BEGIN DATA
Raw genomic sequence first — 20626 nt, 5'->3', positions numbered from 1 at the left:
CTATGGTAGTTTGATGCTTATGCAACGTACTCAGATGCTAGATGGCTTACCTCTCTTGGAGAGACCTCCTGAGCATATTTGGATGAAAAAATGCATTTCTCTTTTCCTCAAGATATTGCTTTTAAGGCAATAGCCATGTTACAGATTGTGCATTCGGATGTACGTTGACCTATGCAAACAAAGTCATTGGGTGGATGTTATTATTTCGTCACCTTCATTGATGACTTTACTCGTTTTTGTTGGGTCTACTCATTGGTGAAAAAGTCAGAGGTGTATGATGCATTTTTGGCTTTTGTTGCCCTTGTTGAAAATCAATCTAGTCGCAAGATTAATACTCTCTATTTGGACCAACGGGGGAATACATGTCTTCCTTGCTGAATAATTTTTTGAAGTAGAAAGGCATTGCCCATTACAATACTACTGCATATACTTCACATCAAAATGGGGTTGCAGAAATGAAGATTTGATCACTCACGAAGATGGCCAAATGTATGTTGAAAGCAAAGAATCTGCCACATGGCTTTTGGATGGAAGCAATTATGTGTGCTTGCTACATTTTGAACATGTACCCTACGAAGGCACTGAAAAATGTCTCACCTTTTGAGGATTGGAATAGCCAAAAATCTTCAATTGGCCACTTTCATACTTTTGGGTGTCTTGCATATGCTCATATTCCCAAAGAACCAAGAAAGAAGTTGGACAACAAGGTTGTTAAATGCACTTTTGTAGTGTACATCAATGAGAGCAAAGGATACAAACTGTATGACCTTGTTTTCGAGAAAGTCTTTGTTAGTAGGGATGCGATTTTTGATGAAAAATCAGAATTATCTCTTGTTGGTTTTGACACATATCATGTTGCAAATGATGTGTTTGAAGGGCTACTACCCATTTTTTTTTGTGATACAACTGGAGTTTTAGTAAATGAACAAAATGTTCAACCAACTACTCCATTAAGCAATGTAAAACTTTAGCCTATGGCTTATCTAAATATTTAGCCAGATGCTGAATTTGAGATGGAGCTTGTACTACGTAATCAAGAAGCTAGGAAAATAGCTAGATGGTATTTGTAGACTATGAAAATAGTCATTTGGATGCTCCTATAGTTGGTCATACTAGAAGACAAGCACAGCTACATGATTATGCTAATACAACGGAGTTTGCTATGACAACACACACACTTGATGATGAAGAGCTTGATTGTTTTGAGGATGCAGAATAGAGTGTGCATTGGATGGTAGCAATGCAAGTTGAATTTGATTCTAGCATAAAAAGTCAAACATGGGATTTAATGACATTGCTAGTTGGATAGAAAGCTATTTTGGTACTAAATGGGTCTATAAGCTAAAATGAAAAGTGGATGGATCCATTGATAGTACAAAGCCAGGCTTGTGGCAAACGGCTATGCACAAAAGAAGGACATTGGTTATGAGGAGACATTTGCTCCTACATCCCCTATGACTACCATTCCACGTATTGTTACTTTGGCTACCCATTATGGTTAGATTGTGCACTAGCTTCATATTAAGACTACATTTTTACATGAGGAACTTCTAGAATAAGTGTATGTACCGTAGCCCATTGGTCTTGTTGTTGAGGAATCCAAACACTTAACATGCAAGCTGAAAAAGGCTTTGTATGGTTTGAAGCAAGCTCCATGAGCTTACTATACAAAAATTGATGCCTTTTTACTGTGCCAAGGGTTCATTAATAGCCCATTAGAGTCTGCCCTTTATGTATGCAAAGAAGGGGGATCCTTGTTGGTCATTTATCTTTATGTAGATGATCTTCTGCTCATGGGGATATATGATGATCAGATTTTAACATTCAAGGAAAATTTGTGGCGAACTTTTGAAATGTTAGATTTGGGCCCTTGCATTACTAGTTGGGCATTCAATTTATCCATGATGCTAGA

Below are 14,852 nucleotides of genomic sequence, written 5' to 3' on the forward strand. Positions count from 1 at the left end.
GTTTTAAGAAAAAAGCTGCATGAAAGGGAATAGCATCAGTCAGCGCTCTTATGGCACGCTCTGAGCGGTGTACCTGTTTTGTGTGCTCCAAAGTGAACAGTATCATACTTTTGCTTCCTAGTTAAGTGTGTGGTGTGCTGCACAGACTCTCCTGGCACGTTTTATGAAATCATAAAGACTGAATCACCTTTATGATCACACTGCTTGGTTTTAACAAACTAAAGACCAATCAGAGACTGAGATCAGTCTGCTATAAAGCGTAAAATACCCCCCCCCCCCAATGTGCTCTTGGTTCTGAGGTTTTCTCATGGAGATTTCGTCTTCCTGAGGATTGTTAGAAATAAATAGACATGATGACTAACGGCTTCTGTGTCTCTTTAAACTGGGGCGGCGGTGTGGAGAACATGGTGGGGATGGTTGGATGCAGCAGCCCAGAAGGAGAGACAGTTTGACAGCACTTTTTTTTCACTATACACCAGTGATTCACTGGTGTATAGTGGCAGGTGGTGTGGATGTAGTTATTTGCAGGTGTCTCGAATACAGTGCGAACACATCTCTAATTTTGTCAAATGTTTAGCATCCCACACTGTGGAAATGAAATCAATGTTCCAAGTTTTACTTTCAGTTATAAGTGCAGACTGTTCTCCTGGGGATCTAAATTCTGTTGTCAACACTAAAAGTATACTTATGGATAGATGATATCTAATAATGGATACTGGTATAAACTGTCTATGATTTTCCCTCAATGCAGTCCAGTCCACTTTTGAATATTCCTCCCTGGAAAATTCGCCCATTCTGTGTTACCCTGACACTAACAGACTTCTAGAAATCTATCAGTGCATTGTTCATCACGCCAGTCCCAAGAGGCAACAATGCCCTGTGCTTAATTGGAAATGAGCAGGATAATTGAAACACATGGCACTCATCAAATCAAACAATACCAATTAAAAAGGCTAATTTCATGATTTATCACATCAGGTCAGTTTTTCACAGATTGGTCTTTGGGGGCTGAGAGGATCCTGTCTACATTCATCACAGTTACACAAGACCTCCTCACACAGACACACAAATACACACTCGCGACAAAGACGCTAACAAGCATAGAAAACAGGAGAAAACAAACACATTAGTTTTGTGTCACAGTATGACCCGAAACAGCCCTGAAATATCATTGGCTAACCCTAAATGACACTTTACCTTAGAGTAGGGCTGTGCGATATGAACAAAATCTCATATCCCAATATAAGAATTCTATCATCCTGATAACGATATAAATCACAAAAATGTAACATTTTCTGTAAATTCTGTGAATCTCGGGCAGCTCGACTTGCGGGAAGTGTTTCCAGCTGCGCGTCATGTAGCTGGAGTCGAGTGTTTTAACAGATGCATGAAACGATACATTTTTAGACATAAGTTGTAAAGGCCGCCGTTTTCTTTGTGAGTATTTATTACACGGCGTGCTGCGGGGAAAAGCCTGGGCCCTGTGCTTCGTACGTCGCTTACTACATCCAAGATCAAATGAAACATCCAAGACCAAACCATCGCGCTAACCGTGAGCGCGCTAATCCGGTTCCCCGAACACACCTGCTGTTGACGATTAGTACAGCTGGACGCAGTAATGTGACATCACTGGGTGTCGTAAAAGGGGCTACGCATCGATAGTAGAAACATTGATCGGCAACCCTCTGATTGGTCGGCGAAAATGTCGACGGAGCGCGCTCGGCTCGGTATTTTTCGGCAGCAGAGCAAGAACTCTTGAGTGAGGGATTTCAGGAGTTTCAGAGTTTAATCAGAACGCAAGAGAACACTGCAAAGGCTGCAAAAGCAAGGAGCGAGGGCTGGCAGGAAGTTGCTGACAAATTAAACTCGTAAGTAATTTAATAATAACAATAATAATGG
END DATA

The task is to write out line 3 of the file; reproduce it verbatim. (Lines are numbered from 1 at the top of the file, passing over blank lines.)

Below are 14,852 nucleotides of genomic sequence, written 5' to 3' on the forward strand. Positions count from 1 at the left end.